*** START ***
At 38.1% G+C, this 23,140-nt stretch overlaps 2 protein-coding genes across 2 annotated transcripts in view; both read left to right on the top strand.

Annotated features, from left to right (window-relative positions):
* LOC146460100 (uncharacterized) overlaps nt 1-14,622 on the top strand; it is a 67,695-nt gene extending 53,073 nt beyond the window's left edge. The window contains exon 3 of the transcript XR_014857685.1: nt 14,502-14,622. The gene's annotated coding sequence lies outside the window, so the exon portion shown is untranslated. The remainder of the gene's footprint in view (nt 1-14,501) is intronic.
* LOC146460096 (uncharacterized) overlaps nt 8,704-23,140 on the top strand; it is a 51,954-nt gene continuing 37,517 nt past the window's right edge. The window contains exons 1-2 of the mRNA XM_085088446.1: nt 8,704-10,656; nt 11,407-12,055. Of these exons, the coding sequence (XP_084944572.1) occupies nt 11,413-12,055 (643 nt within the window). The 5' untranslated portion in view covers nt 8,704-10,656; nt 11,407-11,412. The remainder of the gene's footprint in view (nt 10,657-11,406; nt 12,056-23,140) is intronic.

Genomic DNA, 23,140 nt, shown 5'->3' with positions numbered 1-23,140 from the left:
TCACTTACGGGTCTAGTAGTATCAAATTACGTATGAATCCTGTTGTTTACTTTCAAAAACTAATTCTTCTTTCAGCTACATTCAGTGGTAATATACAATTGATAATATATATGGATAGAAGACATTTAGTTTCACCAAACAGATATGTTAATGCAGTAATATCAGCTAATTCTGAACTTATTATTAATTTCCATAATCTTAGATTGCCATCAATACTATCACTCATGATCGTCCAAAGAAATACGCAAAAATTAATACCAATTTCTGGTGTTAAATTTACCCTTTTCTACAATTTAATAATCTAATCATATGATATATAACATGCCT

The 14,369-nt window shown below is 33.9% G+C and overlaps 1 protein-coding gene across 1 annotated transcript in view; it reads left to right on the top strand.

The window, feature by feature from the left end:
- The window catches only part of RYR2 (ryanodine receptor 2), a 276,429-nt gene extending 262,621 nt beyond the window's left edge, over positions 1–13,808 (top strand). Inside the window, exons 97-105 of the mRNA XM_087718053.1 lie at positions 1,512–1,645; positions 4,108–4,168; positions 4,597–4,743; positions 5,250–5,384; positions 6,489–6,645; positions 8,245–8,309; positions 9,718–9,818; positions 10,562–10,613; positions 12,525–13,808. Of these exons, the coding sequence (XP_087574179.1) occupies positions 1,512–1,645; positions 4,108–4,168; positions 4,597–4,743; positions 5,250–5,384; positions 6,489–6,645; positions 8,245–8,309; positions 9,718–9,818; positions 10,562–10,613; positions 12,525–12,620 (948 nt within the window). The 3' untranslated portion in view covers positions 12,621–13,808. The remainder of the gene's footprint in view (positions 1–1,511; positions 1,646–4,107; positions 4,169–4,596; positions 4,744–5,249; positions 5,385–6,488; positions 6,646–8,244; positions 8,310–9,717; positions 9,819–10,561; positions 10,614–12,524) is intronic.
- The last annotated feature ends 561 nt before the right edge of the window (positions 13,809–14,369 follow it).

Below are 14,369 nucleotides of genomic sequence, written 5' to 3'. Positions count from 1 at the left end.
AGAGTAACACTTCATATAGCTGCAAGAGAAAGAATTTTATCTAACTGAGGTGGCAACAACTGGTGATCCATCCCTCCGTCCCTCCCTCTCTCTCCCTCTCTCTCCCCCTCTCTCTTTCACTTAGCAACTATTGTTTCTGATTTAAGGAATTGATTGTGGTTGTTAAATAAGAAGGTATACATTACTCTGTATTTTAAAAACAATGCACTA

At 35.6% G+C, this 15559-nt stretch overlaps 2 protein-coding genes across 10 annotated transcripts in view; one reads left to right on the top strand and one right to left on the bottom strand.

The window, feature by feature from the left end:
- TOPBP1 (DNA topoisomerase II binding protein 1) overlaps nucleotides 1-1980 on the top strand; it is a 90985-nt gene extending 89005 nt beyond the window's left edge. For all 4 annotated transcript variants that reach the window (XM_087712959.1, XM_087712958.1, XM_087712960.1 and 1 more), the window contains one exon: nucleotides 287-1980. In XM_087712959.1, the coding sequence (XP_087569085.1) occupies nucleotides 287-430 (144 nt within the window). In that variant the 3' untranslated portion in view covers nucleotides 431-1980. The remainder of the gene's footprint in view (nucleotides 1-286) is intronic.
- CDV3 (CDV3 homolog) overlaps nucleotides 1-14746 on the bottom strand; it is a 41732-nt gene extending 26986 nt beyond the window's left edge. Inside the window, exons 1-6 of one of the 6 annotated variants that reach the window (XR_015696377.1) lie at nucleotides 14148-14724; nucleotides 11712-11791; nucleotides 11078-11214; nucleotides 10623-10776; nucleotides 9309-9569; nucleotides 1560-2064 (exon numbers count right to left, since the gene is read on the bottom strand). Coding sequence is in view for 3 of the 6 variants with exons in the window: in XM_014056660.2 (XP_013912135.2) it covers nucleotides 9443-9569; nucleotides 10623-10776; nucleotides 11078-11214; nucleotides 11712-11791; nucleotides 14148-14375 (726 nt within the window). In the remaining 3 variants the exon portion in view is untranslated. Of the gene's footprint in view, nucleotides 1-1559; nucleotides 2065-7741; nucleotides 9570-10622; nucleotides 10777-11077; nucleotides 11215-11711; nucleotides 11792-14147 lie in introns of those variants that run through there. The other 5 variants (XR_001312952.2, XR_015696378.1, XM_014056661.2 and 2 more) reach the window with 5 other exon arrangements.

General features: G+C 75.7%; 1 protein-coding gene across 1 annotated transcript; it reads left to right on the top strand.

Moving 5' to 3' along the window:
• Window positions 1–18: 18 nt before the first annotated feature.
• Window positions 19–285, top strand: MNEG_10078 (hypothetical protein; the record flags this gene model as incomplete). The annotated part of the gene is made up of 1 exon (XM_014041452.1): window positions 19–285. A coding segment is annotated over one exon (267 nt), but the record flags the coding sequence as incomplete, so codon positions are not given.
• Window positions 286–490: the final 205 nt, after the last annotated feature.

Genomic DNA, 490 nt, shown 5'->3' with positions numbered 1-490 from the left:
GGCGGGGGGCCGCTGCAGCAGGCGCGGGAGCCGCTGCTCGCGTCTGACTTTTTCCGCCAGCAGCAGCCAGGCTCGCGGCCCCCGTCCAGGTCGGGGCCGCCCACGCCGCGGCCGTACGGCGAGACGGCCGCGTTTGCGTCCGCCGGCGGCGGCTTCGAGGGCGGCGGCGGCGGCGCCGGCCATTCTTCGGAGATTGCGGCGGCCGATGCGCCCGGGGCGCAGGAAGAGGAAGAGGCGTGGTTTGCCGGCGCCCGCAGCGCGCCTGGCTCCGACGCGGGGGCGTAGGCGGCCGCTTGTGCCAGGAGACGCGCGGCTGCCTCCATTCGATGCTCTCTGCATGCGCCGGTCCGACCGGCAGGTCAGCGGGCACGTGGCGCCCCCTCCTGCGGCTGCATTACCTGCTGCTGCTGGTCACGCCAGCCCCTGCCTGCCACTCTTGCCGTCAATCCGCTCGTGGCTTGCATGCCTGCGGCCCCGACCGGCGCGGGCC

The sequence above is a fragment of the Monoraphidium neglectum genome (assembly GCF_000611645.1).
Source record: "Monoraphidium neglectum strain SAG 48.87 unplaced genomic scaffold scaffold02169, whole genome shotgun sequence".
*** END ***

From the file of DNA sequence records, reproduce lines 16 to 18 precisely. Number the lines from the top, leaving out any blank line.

- CDV3 (CDV3 homolog) overlaps nucleotides 1-14746 on the bottom strand; it is a 41732-nt gene extending 26986 nt beyond the window's left edge. Inside the window, exons 1-6 of one of the 6 annotated variants that reach the window (XR_015696377.1) lie at nucleotides 14148-14724; nucleotides 11712-11791; nucleotides 11078-11214; nucleotides 10623-10776; nucleotides 9309-9569; nucleotides 1560-2064 (exon numbers count right to left, since the gene is read on the bottom strand). Coding sequence is in view for 3 of the 6 variants with exons in the window: in XM_014056660.2 (XP_013912135.2) it covers nucleotides 9443-9569; nucleotides 10623-10776; nucleotides 11078-11214; nucleotides 11712-11791; nucleotides 14148-14375 (726 nt within the window). In the remaining 3 variants the exon portion in view is untranslated. Of the gene's footprint in view, nucleotides 1-1559; nucleotides 2065-7741; nucleotides 9570-10622; nucleotides 10777-11077; nucleotides 11215-11711; nucleotides 11792-14147 lie in introns of those variants that run through there. The other 5 variants (XR_001312952.2, XR_015696378.1, XM_014056661.2 and 2 more) reach the window with 5 other exon arrangements.

General features: G+C 75.7%; 1 protein-coding gene across 1 annotated transcript; it reads left to right on the top strand.

Moving 5' to 3' along the window: